Background

UEFA Euro 1968 was the third edition of the UEFA European Football Championship, UEFA's football competition for national teams.[1] Qualifying rounds were played on a home-and-away round-robin tournament basis prior to the semi-finals and final taking place in Italy, between 5 and 10 June 1968.[2] A third-place play-off match took place before the final, on the same day.[3]

Italy had been knocked out in the 1964 European Nations' Cup in the round of 16, losing to the eventual tournament runners-up the Soviet Union.[4] Similarly, Yugoslavia, who lost in the 1960 final,[5] had been eliminated in the round of 16 in the 1964 tournament by Sweden.[4] In the 1966 FIFA World Cup, Italy had failed to progress beyond the group stage, losing to both the Soviet Union and North Korea.[6] Yugoslavia did not participate in the 1966 FIFA World Cup finals having failed to qualify from their group.[7] The UEFA Euro 1968 Final was the third competitive match between Yugoslavia and Italy, with the sides having twice played each other in the Central European International Cup in 1955 and 1957.[8]

Road to the final

Italy

Italy's route to the final
Round Opposition Score
Qualifying group Romania 3–1 (H), 1–0 (A)
Cyprus 2–0 (A), 5–0 (H)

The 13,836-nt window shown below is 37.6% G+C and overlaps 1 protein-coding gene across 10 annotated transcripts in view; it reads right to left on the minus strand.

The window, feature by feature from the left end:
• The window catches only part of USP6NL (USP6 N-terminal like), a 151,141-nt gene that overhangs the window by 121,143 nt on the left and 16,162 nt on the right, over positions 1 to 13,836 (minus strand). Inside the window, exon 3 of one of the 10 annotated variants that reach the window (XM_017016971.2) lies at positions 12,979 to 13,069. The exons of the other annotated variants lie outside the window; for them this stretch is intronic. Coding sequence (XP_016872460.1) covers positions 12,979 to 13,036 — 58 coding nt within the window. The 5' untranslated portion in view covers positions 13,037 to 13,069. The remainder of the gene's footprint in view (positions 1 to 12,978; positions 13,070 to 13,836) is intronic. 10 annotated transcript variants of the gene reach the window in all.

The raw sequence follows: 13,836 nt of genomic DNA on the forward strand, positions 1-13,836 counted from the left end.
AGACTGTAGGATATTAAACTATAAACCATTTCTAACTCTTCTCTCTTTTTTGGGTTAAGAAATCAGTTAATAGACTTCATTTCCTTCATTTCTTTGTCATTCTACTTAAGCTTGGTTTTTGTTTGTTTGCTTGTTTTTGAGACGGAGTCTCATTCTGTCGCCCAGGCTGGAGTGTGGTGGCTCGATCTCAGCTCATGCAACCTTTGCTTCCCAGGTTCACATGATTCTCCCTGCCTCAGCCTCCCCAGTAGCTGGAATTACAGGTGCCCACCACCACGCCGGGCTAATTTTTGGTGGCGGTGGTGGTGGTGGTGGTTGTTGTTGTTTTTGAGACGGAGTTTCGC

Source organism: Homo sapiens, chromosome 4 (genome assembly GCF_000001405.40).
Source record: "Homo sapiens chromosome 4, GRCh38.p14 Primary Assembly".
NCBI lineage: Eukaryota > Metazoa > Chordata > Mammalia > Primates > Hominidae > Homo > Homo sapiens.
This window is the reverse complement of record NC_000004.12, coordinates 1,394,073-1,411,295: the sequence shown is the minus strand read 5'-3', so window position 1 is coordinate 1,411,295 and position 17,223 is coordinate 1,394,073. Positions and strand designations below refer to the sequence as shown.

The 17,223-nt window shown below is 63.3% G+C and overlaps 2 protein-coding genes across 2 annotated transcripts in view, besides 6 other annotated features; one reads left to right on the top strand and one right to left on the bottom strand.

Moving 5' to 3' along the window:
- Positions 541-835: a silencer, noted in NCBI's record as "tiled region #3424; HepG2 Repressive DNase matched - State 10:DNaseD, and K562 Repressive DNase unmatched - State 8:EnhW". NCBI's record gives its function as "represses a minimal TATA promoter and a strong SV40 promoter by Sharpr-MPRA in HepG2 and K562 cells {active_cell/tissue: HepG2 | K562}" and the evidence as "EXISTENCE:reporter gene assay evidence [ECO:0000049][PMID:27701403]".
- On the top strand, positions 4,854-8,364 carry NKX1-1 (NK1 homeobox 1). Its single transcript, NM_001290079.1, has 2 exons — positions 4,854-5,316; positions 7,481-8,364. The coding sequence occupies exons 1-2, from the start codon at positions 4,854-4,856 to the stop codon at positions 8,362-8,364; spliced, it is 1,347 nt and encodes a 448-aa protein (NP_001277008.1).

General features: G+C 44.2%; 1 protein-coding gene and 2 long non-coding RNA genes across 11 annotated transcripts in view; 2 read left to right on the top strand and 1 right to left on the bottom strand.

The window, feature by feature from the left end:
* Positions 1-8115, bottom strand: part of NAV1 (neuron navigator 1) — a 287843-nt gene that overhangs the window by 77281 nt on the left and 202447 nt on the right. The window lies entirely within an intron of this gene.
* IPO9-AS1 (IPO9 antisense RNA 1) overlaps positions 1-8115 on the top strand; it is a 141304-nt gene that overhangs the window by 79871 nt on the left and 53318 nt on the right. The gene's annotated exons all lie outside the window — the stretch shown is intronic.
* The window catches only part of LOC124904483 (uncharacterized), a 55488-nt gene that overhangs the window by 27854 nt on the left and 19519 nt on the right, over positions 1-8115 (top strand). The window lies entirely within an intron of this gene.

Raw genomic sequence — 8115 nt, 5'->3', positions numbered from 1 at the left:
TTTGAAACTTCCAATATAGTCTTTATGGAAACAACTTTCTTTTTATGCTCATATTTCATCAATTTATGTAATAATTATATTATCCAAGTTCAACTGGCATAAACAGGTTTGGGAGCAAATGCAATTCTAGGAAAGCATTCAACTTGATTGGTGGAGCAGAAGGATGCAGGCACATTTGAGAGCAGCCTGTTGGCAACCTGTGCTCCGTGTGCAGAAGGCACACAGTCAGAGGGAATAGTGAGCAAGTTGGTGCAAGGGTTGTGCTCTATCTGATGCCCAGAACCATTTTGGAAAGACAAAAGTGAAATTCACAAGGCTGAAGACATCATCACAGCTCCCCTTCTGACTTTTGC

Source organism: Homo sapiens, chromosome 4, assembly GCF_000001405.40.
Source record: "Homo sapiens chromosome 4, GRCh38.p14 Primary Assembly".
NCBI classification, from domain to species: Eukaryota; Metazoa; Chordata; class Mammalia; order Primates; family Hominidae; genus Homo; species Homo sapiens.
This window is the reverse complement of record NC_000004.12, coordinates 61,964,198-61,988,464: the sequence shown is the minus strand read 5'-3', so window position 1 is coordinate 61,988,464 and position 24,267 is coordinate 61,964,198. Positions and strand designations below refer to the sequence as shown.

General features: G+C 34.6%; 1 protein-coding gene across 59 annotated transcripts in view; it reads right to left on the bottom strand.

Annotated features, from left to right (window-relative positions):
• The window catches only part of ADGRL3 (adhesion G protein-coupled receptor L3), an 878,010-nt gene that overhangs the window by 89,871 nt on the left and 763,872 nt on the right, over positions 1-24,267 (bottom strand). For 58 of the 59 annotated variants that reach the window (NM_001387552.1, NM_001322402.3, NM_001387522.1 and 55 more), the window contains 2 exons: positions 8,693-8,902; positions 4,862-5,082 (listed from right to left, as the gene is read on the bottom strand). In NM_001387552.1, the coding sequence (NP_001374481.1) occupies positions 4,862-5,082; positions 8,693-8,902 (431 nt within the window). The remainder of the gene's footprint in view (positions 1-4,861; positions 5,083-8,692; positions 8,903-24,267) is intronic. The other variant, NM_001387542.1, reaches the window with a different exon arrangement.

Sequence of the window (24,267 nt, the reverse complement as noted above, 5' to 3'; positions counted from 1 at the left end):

Switzerland 2–2 (A), 4–0 (H)
Quarter-final Bulgaria 2–3 (A), 2–0 (H)
Semi-final Soviet Union 0–0 (a.e.t.) (N)[lower-alpha 1]

Italy commenced their UEFA Euro 1968 campaign in Qualifying Group 6 where they faced three other teams in a home-and-away round robin tournament. Their first fixture was against Romania at the Stadio San Paolo in Naples on 26 November 1966, where two goals from Sandro Mazzola and one from Virginio De Paoli secured a 30 victory.[10] Their next opponents were Cyprus who they faced at the GSP Stadium in Nicosia on 22 March 1967. Angelo Domenghini scored midway through the second half before Giacinto Facchetti doubled Italy's lead for a 20 win.[11] Italy's return match against Romania was played on 25 June 1967 at the Stadionul 23. August in Bucharest. Mario Bertini scored with nine minutes of the game remaining to give Italy a 10 victory.[12] Next, Italy faced Cyprus at the Stadio San Vito-Gigi Marulla in Cosenza where they won 50 with two goals from Mazzola and a hat-trick from Luigi Riva.[13] Italy's final opponents in the group were Switzerland, the first match against whom was played at the Wankdorf Stadium in Bern on 18 November 1967. René-Pierre Quentin gave the home side the lead eleven minutes before half-time but Riva equalised midway through the second half. Fritz Künzli restored Switzerland's lead two minutes later but a penalty from Riva five minutes before the end of the match resulted in a 22 draw.[14] The return fixture was held on 23 December 1967 at the Stadio Amsicora in Cagliari where goals from Mazzola, Riva and Domenghini gave Italy a 30 half-time lead. Domenghini scored his second midway through the second half to secure a 40 win and assured Italy's qualification for the quarter-finals with them finishing at the top of the qualifying group.[15][16]